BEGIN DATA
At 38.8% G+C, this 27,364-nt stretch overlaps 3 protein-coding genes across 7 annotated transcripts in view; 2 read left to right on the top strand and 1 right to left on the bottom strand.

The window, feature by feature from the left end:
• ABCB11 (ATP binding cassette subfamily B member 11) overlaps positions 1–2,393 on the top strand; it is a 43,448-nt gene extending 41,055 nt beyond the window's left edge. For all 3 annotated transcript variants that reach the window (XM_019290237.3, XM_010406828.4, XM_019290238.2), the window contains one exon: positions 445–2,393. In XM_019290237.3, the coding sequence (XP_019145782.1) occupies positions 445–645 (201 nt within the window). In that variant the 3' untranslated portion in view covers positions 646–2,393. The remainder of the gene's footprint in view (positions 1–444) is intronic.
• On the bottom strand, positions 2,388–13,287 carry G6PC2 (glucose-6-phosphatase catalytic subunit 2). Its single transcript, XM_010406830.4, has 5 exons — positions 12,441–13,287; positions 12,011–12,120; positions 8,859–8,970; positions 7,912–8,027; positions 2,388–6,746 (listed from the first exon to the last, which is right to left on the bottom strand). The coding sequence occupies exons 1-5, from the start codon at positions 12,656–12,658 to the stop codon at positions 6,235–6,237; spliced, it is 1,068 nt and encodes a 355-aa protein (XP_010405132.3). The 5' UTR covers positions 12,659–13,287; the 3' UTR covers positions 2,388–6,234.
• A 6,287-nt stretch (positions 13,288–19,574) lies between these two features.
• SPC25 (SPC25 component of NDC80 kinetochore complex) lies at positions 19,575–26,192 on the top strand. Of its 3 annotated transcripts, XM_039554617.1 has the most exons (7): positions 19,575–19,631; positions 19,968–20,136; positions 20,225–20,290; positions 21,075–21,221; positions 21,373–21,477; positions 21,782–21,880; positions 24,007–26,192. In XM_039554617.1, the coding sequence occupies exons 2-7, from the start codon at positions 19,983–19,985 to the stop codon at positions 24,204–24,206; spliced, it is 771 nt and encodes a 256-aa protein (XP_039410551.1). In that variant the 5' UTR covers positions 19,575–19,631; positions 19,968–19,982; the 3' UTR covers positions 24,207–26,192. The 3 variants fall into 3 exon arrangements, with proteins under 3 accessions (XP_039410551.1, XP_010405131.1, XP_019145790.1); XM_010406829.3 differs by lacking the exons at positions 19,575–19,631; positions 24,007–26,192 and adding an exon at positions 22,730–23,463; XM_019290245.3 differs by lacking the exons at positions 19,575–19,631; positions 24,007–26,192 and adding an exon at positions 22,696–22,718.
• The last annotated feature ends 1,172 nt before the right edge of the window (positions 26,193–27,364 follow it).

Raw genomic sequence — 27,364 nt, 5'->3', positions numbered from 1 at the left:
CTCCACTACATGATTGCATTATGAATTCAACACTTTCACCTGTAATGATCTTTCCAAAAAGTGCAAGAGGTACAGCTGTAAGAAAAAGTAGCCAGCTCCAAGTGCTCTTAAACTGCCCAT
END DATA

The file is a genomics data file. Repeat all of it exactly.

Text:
At 38.8% G+C, this 27,364-nt stretch overlaps 3 protein-coding genes across 7 annotated transcripts in view; 2 read left to right on the top strand and 1 right to left on the bottom strand.

The window, feature by feature from the left end:
• ABCB11 (ATP binding cassette subfamily B member 11) overlaps positions 1–2,393 on the top strand; it is a 43,448-nt gene extending 41,055 nt beyond the window's left edge. For all 3 annotated transcript variants that reach the window (XM_019290237.3, XM_010406828.4, XM_019290238.2), the window contains one exon: positions 445–2,393. In XM_019290237.3, the coding sequence (XP_019145782.1) occupies positions 445–645 (201 nt within the window). In that variant the 3' untranslated portion in view covers positions 646–2,393. The remainder of the gene's footprint in view (positions 1–444) is intronic.
• On the bottom strand, positions 2,388–13,287 carry G6PC2 (glucose-6-phosphatase catalytic subunit 2). Its single transcript, XM_010406830.4, has 5 exons — positions 12,441–13,287; positions 12,011–12,120; positions 8,859–8,970; positions 7,912–8,027; positions 2,388–6,746 (listed from the first exon to the last, which is right to left on the bottom strand). The coding sequence occupies exons 1-5, from the start codon at positions 12,656–12,658 to the stop codon at positions 6,235–6,237; spliced, it is 1,068 nt and encodes a 355-aa protein (XP_010405132.3). The 5' UTR covers positions 12,659–13,287; the 3' UTR covers positions 2,388–6,234.
• A 6,287-nt stretch (positions 13,288–19,574) lies between these two features.
• SPC25 (SPC25 component of NDC80 kinetochore complex) lies at positions 19,575–26,192 on the top strand. Of its 3 annotated transcripts, XM_039554617.1 has the most exons (7): positions 19,575–19,631; positions 19,968–20,136; positions 20,225–20,290; positions 21,075–21,221; positions 21,373–21,477; positions 21,782–21,880; positions 24,007–26,192. In XM_039554617.1, the coding sequence occupies exons 2-7, from the start codon at positions 19,983–19,985 to the stop codon at positions 24,204–24,206; spliced, it is 771 nt and encodes a 256-aa protein (XP_039410551.1). In that variant the 5' UTR covers positions 19,575–19,631; positions 19,968–19,982; the 3' UTR covers positions 24,207–26,192. The 3 variants fall into 3 exon arrangements, with proteins under 3 accessions (XP_039410551.1, XP_010405131.1, XP_019145790.1); XM_010406829.3 differs by lacking the exons at positions 19,575–19,631; positions 24,007–26,192 and adding an exon at positions 22,730–23,463; XM_019290245.3 differs by lacking the exons at positions 19,575–19,631; positions 24,007–26,192 and adding an exon at positions 22,696–22,718.
• The last annotated feature ends 1,172 nt before the right edge of the window (positions 26,193–27,364 follow it).

Raw genomic sequence — 27,364 nt, 5'->3', positions numbered from 1 at the left:
CTCCACTACATGATTGCATTATGAATTCAACACTTTCACCTGTAATGATCTTTCCAAAAAGTGCAAGAGGTACAGCTGTAAGAAAAAGTAGCCAGCTCCAAGTGCTCTTAAACTGCCCAT